Labour as a Commons: The Example of Worker-Recuperated Companies

Dario Azzellini
  • Critical Sociology, August 2016, SAGE Publishing
  • DOI: 10.1177/0896920516661856

Can labour be understod as a commoning practice and what would it look like?

What is it about?

This article argues that labour can be understood as a commons, located in the discussion of how commons can advance the transformation of social relations and society. To manage labour as a commons entails a shift away from the perception of labour power as the object of capital’s value practices, towards a notion of labour power as a collectively and sustainably managed resource for the benefit of society. Given that social change is largely a result of social struggle, it is crucial to examine germinal forms of labour as a commons present in society. I focus my analysis on worker-recuperated companies in Latin America and Europe. Worker-recuperated companies are enterprises self-managed by their workers after the owners close them down. Despite operating within the hegemonic capitalist market, they do not adopt capitalist rationality and are proven viable. Worker-recuperated companies offer a new perspective on labour as a commons.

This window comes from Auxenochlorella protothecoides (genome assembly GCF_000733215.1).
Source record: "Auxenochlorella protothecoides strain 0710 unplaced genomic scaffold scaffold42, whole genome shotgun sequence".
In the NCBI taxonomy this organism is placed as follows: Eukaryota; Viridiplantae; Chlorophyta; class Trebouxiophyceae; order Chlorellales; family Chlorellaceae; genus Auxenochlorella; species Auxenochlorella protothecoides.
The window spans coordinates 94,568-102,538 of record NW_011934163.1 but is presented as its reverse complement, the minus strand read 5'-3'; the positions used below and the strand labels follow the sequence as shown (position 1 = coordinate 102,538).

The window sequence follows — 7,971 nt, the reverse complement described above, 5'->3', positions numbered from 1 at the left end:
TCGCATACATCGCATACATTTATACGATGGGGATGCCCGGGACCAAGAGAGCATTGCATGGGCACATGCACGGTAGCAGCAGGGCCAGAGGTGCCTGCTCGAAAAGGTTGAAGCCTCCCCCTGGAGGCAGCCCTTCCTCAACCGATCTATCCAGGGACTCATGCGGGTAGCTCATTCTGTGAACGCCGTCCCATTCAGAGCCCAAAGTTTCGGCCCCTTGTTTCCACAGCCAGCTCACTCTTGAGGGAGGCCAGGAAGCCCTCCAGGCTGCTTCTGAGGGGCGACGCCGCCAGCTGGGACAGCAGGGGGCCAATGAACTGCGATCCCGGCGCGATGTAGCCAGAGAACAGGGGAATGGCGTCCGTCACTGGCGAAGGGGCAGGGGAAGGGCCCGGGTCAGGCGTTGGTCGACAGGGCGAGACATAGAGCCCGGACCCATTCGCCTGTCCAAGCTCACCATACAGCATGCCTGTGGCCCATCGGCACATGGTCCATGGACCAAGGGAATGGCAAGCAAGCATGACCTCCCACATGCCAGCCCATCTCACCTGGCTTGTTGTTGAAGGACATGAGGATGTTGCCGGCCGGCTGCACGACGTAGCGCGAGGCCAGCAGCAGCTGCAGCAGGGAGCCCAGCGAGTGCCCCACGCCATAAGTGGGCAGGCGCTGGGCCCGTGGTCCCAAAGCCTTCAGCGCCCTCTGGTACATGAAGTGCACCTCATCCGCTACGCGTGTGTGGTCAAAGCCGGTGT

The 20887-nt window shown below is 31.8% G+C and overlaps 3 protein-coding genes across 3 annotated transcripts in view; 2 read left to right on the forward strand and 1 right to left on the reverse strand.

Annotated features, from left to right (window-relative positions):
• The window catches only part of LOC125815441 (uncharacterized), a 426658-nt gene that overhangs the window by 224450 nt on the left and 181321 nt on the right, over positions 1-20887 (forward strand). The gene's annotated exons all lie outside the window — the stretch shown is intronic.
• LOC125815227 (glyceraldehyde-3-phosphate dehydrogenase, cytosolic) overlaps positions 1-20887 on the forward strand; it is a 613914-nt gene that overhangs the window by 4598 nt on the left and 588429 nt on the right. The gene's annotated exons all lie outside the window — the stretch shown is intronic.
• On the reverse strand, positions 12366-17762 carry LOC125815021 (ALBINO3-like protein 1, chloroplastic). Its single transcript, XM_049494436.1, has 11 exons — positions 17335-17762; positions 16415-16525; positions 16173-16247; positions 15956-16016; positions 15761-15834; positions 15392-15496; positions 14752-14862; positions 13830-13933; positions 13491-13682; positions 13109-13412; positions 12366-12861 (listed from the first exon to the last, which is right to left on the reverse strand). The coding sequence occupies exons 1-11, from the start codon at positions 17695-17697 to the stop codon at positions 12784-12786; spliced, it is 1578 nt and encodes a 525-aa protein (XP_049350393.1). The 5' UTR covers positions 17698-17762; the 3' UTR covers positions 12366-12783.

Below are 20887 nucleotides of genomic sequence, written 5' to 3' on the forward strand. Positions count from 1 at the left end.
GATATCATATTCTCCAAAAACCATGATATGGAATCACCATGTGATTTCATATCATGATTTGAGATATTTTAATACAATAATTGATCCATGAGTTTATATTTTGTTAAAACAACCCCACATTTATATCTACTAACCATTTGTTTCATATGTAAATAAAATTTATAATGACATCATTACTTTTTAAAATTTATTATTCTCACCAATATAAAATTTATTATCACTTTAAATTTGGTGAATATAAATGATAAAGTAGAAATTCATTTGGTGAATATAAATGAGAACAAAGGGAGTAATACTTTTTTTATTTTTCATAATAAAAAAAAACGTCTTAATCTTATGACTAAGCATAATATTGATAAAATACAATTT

Why is it important?

Most examples for commoning are referring to traditions, especially in rural areas. More modern examples of commoning and urban commoning focus on the use of pubic space and collective housing. Labor as a commons remains often abstract and concrete examples of orban commoning are usually refering to free software production. So it seems important to publish an article on labor as a commons.

The following have contributed to this page: Dr. Dr. Dario Azzellini